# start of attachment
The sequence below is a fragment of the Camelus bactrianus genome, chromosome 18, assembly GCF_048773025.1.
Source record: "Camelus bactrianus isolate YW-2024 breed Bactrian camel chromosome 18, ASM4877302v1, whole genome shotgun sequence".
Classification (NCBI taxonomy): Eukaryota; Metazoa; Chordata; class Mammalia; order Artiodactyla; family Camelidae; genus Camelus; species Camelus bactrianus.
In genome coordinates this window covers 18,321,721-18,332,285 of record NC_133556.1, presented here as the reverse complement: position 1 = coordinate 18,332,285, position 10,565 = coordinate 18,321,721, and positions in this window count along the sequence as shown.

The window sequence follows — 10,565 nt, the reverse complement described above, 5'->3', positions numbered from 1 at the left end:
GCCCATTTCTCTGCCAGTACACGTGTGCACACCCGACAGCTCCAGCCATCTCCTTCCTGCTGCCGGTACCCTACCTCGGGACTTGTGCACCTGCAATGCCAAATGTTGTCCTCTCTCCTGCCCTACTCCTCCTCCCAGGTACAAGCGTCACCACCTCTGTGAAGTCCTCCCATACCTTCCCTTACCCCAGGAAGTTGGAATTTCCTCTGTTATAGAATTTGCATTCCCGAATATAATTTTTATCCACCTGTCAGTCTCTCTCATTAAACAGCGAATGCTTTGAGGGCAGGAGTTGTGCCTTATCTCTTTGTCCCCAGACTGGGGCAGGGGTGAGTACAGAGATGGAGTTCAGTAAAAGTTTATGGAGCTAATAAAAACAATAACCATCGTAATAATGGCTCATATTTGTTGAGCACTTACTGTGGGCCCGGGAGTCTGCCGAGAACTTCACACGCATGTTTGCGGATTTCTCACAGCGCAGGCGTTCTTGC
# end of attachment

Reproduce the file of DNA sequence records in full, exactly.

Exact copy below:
The sequence below is a fragment of the Camelus bactrianus genome, chromosome 18, assembly GCF_048773025.1.
Source record: "Camelus bactrianus isolate YW-2024 breed Bactrian camel chromosome 18, ASM4877302v1, whole genome shotgun sequence".
Classification (NCBI taxonomy): Eukaryota; Metazoa; Chordata; class Mammalia; order Artiodactyla; family Camelidae; genus Camelus; species Camelus bactrianus.
In genome coordinates this window covers 18,321,721-18,332,285 of record NC_133556.1, presented here as the reverse complement: position 1 = coordinate 18,332,285, position 10,565 = coordinate 18,321,721, and positions in this window count along the sequence as shown.

The window sequence follows — 10,565 nt, the reverse complement described above, 5'->3', positions numbered from 1 at the left end:
GCCCATTTCTCTGCCAGTACACGTGTGCACACCCGACAGCTCCAGCCATCTCCTTCCTGCTGCCGGTACCCTACCTCGGGACTTGTGCACCTGCAATGCCAAATGTTGTCCTCTCTCCTGCCCTACTCCTCCTCCCAGGTACAAGCGTCACCACCTCTGTGAAGTCCTCCCATACCTTCCCTTACCCCAGGAAGTTGGAATTTCCTCTGTTATAGAATTTGCATTCCCGAATATAATTTTTATCCACCTGTCAGTCTCTCTCATTAAACAGCGAATGCTTTGAGGGCAGGAGTTGTGCCTTATCTCTTTGTCCCCAGACTGGGGCAGGGGTGAGTACAGAGATGGAGTTCAGTAAAAGTTTATGGAGCTAATAAAAACAATAACCATCGTAATAATGGCTCATATTTGTTGAGCACTTACTGTGGGCCCGGGAGTCTGCCGAGAACTTCACACGCATGTTTGCGGATTTCTCACAGCGCAGGCGTTCTTGC